Edmondson was a member of the United Primitive Baptist Church, and his work was impacted by its fundamentalist ideals. He frequently created carvings of angels, biblical characters, crucifixes, preachers, women, nurses, brides, lawyers, teachers, and various birds and animals, including eagles, doves, rams and sheep. These representations are often shown in a religious context. He also created birdbaths and portrait sculptures of prominent individuals, including Eleanor Roosevelt and the prize fighter Jack Johnson. Edmondson was employed by the Works Progress Administration for most of the period from November 1939 to June 1941. He ceased sculpting in the late 1940s as the result of health problems. Edmondson'’s works are in the collections of numerous American museums, including the Smithsonian American Art Museum. The Philadelphia Museum of Art, The Newark Museum, and the Abby Aldrich Rockefeller Folk Art Center.

"Little Lady with Purse" was purchased directly from Edmondson by Anne Trice Nixon of Nashville. She first met the artist in 1941. At that time the photographer Edward Weston came to the city to meet Mrs. Nixon'’s husband Professor H. Clarence Nixon. During the course of Weston’s visit the Nixons introduced him to Alfred Starr, who took them all to meet Edmondson. Weston had come to the city while working on a commission to illustrate a new edition of Walt Whitman'’s "Leaves of Grass".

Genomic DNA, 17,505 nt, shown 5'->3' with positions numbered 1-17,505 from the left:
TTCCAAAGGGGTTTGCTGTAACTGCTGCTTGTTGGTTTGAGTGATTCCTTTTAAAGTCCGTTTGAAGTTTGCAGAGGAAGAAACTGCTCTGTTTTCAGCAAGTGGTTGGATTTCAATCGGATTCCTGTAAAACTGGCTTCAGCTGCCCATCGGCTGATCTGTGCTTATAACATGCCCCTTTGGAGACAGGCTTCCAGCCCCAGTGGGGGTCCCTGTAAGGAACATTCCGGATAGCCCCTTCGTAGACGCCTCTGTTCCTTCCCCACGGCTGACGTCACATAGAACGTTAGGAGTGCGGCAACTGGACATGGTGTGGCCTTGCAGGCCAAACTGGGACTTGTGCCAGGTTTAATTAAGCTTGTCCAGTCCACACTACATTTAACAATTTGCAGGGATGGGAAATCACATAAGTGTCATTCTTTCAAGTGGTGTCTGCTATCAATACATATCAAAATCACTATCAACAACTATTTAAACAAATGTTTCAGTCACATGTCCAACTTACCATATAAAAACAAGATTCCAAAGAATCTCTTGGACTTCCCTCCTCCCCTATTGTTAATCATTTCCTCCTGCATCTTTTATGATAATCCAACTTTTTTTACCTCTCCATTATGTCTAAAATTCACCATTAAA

Edmondson often worked in series, and "Little Lady with Purse" is one of a group of small sculptures featuring a woman carrying either one or two purses at her side. Edmondson never married, and Bobby L. Lovett has suggested that his female stone sculptures perhaps were meant to honor “the women whose hearts he never won” (“From Plantation to the City: William Edmondson and the African-American Community,” essay in The Art of William Edmondson [Jackson, Mississippi: University Press of Mississippi, 1999] p. 22). The artist himself referred to some of his sculptures as "courtin’ gals on the carpet for husbands"” (quoted in John Thompson, “Negro Stone Cutter Here Says Gift from Lord: Work Praised,” Nashville Tennessean, February 9, 1941, p. 11A).

In Edmondson’'s representations of standing women, an oval-shaped face often juts out from below an abundance of hair. Typically, he includes only as much detail in his representation as he felt it required. Fuller noted that the figure’s “mouth is often only a slight, straight line. Two stone pupils seemingly rise from the center of furrowed circles. A lengthy nose either protrudes upward with staunch pride or, merely outlined, lies flat against the face, accentuating its shyness and bewilderment” (Fuller, pp. 18. 20). Sadie Whitlow Overton has astutely remarked that Edmondson often used limestone “of such shape that the final sculptured form seemed barely freed from its original matrix” (quoted in The Art of William Edmondson, p. 23).